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Do you know you can find anything on a map these days? Columbus might have disagreed, but aren’t maps made for that very purpose? Well, I was talking more along the lines of finding offbeat things like CIA secret prisons to free beer (ok nix that last one…it’s more in my imagination!). But thanks to the Google Maps API and innovative minds, we have a glut of mashups detailing everything on a map.
Think of anything and you can be pretty sure that there’s a map out there for it. All the more better, because it just makes it easy to get the driving directions if you intend to follow it. If you think that map mashups are all concentrated around travel, you would be pretty off the mark.
Check out the examples below. There’s a medley out there. Here are ten of the more unique Google Maps mashups you can put a pin on.
This is a great spot for armchair travelers to park themselves. It could be one of the better collections of panoramic immersive photography on the web. The World Panorama Map uses geo-referenced spots on a Google Map to take you on a panoramic tour around the world. You can also view 360 Cities on the photo layer of Google Earth. The high-resolution photos are a delight. We have covered this cool mashup in our previous look at 8 Panorama Websites For A 360 Degree Virtual Tour Around The World .
Weegoo is a visually attractive site that combines social feed and events on a Google Map. The mashup allows you to search for events by typing in the location. You can share events and social dos via Facebook, Twitter, and email.
Campus Bird [No Longer Available]
Campus Bird is an interactive 3-D school search tool based on Google Maps and. You can search for schools by name, location, scene, weather, school size, and more. Campus Bird provides in depth profiles of more than 4800 schools and hundreds in 3-D. The site is also building up 3-D tours of schools and colleges around the United States.
This is a simple and neat site which uses photos from major travel spots around the around and integrates them with tweets and a Google Map. The photos are attractive and are sourced from contributors and Creative Commons licenses. You can click on a photo and dive into the travel details or search by location from the sidebar.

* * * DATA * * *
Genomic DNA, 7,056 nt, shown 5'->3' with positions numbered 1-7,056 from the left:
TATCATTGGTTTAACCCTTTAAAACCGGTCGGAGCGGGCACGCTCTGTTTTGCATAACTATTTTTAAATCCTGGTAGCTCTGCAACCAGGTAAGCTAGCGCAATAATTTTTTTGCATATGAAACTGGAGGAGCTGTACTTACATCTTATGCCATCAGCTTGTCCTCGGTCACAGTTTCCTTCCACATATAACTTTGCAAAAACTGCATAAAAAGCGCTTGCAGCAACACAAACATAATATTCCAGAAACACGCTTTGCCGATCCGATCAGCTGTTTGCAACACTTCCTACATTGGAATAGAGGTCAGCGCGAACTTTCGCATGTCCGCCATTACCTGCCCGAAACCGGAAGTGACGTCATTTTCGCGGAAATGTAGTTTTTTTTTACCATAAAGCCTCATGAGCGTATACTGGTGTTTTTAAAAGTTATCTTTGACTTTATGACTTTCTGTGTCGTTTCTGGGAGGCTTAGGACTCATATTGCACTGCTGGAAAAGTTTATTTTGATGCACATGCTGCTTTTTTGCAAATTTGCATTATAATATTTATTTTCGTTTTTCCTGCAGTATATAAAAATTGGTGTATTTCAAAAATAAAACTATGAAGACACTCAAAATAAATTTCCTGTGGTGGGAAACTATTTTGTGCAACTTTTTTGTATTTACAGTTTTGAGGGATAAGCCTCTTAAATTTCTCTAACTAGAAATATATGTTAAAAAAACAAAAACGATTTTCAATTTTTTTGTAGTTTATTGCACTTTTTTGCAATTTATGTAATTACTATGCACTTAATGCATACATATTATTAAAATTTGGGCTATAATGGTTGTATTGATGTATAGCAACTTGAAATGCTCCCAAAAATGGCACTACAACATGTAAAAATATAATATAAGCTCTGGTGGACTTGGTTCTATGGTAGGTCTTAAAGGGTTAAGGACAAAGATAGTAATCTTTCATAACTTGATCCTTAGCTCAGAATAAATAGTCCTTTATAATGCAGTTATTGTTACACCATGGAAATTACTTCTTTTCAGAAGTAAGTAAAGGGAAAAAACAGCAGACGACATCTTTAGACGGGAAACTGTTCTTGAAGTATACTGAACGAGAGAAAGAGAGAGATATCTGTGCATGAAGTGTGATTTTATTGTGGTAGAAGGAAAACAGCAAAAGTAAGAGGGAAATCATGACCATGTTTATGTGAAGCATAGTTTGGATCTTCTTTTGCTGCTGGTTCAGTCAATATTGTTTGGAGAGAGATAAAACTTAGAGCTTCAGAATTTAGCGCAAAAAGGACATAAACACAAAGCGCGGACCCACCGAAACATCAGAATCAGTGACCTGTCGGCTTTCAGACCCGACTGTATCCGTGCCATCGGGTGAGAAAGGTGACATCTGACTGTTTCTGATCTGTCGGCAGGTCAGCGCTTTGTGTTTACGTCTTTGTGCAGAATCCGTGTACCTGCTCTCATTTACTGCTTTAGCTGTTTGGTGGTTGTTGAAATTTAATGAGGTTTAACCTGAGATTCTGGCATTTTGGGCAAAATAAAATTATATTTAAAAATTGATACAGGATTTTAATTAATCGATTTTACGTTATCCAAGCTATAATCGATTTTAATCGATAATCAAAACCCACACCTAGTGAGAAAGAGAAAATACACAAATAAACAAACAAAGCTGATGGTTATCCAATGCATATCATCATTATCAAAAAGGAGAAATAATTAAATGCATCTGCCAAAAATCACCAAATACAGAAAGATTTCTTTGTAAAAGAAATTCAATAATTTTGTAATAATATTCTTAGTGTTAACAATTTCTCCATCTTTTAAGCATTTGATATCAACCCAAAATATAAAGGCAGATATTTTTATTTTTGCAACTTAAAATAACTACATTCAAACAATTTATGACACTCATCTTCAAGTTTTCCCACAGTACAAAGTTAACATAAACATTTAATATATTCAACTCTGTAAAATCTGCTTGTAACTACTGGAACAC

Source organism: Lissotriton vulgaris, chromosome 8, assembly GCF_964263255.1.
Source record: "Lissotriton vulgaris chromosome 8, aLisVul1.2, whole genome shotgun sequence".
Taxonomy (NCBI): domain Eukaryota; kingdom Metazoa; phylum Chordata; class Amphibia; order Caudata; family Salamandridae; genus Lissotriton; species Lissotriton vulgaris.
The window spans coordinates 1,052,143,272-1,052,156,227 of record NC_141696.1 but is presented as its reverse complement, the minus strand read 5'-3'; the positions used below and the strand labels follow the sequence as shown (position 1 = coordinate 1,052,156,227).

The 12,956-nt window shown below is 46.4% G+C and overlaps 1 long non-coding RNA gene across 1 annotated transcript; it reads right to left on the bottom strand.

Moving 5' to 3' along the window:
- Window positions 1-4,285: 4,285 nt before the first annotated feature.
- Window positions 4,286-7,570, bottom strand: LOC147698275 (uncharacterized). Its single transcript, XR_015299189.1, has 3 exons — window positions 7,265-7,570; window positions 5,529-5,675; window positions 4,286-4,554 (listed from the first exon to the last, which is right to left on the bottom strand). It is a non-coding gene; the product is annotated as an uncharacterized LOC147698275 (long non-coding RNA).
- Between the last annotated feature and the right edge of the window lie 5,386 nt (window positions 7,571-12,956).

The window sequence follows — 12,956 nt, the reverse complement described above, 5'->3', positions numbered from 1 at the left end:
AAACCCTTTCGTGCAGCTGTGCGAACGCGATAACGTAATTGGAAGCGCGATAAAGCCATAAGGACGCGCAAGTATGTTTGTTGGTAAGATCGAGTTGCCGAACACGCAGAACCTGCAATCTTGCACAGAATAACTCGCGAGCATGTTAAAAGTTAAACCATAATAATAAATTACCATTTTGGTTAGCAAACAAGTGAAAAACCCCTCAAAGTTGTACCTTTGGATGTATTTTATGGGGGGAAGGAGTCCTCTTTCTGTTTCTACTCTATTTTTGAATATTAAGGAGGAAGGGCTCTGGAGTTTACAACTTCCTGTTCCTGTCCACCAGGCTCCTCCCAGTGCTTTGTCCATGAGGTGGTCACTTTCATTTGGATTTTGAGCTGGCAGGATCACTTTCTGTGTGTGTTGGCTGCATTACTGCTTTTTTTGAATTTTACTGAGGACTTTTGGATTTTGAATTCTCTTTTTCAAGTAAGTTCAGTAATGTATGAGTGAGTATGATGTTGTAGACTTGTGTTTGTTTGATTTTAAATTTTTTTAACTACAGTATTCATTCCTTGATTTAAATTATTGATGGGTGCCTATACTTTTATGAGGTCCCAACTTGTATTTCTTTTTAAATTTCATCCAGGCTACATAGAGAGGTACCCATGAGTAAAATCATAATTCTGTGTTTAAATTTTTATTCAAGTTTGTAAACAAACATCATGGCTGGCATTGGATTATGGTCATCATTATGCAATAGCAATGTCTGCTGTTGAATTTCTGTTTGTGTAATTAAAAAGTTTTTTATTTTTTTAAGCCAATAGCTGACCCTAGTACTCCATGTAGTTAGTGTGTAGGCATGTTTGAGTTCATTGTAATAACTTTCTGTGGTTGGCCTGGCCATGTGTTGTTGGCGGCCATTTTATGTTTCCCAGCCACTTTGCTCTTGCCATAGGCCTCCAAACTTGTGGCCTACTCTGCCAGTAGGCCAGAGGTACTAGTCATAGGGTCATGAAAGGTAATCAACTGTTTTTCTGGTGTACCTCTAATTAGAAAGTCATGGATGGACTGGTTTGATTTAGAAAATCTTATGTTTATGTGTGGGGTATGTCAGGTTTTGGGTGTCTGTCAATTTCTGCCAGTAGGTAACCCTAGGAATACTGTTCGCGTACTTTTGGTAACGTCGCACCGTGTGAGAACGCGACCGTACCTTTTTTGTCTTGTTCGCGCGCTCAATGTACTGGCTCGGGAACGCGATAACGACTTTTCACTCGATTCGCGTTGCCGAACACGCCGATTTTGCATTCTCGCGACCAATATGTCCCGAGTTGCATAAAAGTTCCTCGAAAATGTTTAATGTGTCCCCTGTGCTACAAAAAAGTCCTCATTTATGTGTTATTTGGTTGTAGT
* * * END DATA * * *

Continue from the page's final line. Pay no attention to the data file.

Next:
Read news in various broad categories on a Google Map. You can zoom in on a particular location and read the local news. All news comes from reputed mouthpieces like CNN and BBC. You can also use the timeline to read about past events too.
The US centric Google Map mashup puts all incidents of police alarms, fire, and emergency events from around the nation on a map. The map captures the data from multiple agencies on one map, and it lets you search by zip code and region.
This hasn’t been updated in a while, so it serves more as a demonstration.
This site uses Google Maps to display detailed information on nearly 1.9 million towers and antennas in the U.S. Cellular, paging, and microwave towers are covered. Towers that may come up in the near future are also shown with a different marker on the map. The map is useful for checking your call reception quality or planning your travel to places where one cellular network may not be as prominent as the other. You can search with a specific address or just type in the zip code. Commonly a 4 mile radius is used to plot the towers. You can also take a look at Call Reception, another similar mashup.
Conflict History is an interactive timeline of world history. The map highlights the major wars and battles that have taken place across the millennia. The information comes from Wikipedia. You can use the slider to set the period of a conflict and then click on the hotspots.
This unique app suggests halfway meeting points between two addresses. You can enter two locations and let the Google Maps based app suggest points of interest between the two. It could be a café, a restaurant, hotels etc. You can suggest the type of meeting place or leave it blank. You can also use it for non-meeting related route planning…for instance, search for places to rest and recreate when on a journey or while returning home from work. Meetways works for locations in 35 countries.
You can take this Google Maps mashup seriously or just dismiss it. If you are a doodler , then you will opt for the former because the neat tool takes a doodle and put it on a Google Maps interface so you can zoom in and zoom out to examine the brushstrokes. You can explore the doodles in fun way, just as you would look at something on a Google Map.
Google Maps (and also other map APIs) have opened up potentially useful and fun ways to look at maps from other angles. Mashups are only limited by creativity. Which is a mashup you would like to see happen? Maybe, it’s already out there. Tell us in the comments.